Classification: Gods (Extra-Dimensionals/Immortals)

Location/Base of Operations: The Upperworld/Tamoanchan (extradimensional realm)

Known Members: Ahpuch (god of the dead), Buluc Chabtán (god of war), Camazotz (god of darkness), Chaac (god of rain & lightning), Gucumatz/Kukulkán (god of the wind), Hunab Ku (god of the sky), Itzamna (god of the sun), Ixchel (goddess of the moon), Wayeb (god of mischief)

Affiliations: Other races of Gods

Worshipped by Mayans

Aliases: Maya gods, Ajaw

First Appearance: (Mentioned) Namora#1 (August, 1948); (seen) X-Men I#25 (October, 1966)

Traits/Powers/Abilities: The Ahau all possess certain superhuman physical attributes. They are true immortals who cease to age upon reaching adulthood, and they cannot die by conventional means. The Ahau are immune to all terrestrial diseases and are resistant to conventional injury. If an Ahau is wounded, his or her godly life force will enable him or her to recover at a superhuman rate. It would take an injury of such magnitude that it incinerates an Ahau or disperses a major portion of his or her bodily molecules to cause him or her to die. Even then, it may be possible for a god of greater or equal power, or several gods acting together, to revive the deceased god before the god's life essence is beyond resurrection. Ahau flesh and bone are about two-and-a-half times denser than similar human tissue, contributing to the gods' superhuman strength and weight. An average male god can lift about 25 tons; an average goddess can lift about 20 tons. The gods' metabolism gives them superhuman endurance in all physical activities. Many Ahau also possess additional superhuman powers. For instance, the rain and lightning god Chac can command the elements of the storm (wind, rain, thunder, lightning, etc.). In addition, many Ahau have the ability to partially alter their physical forms, and can form the protective scales of a reptile or the powerful claws of a jaguar while engaged in hand-to-hand combat.

(Thor & Hercules: Encyclopedia Mythologica) - The Ahau (also known as the Maya gods or "Ajaw" in modernized Maya orthography) have been worshipped by the Mayans of Southern Mexico and northern Central America from 1800 BC to the 16th century AD. Most of the Ahau dwell in the Upperworld, a small "pocket" dimension adjacent to Earth; an interdimensional nexus between Upperworld and Earth exists at Tulan-Zuiva, "the Place of the Seven Caves," somewhere near the ancient city of Chichen Itza on the Yucatán Peninsula. Very little is known about Upperworld other than it appears to be built upon a small planetary object enclosed on all four sides by the bodies of four giant iguanas. Xibalba, the Maya underworld, is also connected to Earth via an interdimensional nexus near the modern-day city of Cobán, Alta Verapaz Department, Guatemala. The Ahau are called different names by their human worshippers; for example, the wind god is known as "Kukulkán" in the Yucatec Maya language and as "Gucumatz" in the K'iche' language. Worship of the Ahau was largely supplanted by Christianity in the late 1500s, although elements of the indigenous population still actively invoke their traditional gods today.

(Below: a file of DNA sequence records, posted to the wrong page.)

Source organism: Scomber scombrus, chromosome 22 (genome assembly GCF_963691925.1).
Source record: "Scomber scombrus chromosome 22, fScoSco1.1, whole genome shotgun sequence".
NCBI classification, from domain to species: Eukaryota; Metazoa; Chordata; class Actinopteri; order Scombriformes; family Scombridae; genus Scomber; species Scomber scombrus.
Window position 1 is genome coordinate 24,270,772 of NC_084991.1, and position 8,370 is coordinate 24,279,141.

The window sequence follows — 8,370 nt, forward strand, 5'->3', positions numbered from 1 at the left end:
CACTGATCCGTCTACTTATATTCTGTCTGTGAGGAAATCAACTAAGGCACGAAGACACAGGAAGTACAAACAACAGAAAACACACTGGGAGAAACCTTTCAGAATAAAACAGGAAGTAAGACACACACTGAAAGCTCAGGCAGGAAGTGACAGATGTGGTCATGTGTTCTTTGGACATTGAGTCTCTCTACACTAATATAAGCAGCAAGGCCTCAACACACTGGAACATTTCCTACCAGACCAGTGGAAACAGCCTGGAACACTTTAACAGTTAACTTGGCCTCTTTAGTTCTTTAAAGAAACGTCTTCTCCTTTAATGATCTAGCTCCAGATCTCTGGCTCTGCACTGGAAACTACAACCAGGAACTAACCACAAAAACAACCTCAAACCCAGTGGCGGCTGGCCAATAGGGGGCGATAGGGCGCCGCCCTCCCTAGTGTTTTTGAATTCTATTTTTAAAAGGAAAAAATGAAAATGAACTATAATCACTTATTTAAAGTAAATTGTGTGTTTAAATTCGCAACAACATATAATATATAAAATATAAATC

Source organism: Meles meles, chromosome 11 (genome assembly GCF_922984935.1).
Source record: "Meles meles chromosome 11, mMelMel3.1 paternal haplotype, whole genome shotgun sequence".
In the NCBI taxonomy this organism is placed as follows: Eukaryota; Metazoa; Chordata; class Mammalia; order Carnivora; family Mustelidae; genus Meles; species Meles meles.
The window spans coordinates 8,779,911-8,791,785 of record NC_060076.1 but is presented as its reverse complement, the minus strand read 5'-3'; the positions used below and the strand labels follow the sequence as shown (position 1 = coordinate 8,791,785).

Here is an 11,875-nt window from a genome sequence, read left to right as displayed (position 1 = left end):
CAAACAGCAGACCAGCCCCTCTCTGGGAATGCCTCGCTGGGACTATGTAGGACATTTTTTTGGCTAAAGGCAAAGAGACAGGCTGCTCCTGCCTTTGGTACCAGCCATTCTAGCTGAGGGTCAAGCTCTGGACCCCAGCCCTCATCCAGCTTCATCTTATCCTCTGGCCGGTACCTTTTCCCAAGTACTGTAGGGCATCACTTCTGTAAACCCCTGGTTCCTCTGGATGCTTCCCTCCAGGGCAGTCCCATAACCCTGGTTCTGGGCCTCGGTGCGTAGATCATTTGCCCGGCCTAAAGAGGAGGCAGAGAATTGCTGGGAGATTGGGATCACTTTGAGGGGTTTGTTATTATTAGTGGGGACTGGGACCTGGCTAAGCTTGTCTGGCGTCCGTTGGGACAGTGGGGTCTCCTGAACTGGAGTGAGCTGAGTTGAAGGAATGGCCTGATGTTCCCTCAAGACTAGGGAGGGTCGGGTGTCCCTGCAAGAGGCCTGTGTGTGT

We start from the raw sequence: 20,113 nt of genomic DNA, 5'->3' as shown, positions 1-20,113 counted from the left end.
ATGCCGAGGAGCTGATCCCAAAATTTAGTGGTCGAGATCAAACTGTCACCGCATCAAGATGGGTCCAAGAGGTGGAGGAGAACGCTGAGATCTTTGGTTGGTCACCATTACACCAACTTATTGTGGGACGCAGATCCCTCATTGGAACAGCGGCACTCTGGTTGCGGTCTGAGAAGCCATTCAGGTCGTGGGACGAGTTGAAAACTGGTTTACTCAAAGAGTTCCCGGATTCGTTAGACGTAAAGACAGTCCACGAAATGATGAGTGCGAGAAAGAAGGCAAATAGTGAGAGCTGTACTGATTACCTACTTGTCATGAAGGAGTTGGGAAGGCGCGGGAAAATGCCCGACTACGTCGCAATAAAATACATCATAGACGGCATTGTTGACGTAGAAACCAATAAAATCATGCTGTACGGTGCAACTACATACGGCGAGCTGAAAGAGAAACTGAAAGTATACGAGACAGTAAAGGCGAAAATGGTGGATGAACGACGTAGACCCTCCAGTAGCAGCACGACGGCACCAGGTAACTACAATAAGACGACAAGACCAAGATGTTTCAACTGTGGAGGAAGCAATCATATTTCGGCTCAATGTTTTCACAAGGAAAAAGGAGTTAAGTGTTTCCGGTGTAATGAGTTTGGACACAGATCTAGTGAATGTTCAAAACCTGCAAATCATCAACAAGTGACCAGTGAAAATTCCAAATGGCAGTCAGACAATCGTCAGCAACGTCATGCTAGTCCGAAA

The precise origin of the Ahau, like that of all Earth's pantheons, is shrouded in legend. According to ancient myths, the Sky Father Hunab Ku emerged out of primordial nothingness and created the "Heart of Heaven," which he then used to create the first generation of Maya gods, including his son, the sun god Itzamna Kauil. The Maya believed that these gods lived in a universe where nothing existed except for the sky and the sea, and soon began using their divine powers to cause mountains, lakes, rivers, and fields to rise from the seabed. At the suggestion of Kukulkán, the gods then created the first mortals out of maize flour. Hunab Ku eventually ceded many of his responsibilities to Itzamna, such as the duty of watching over their mortal worshippers.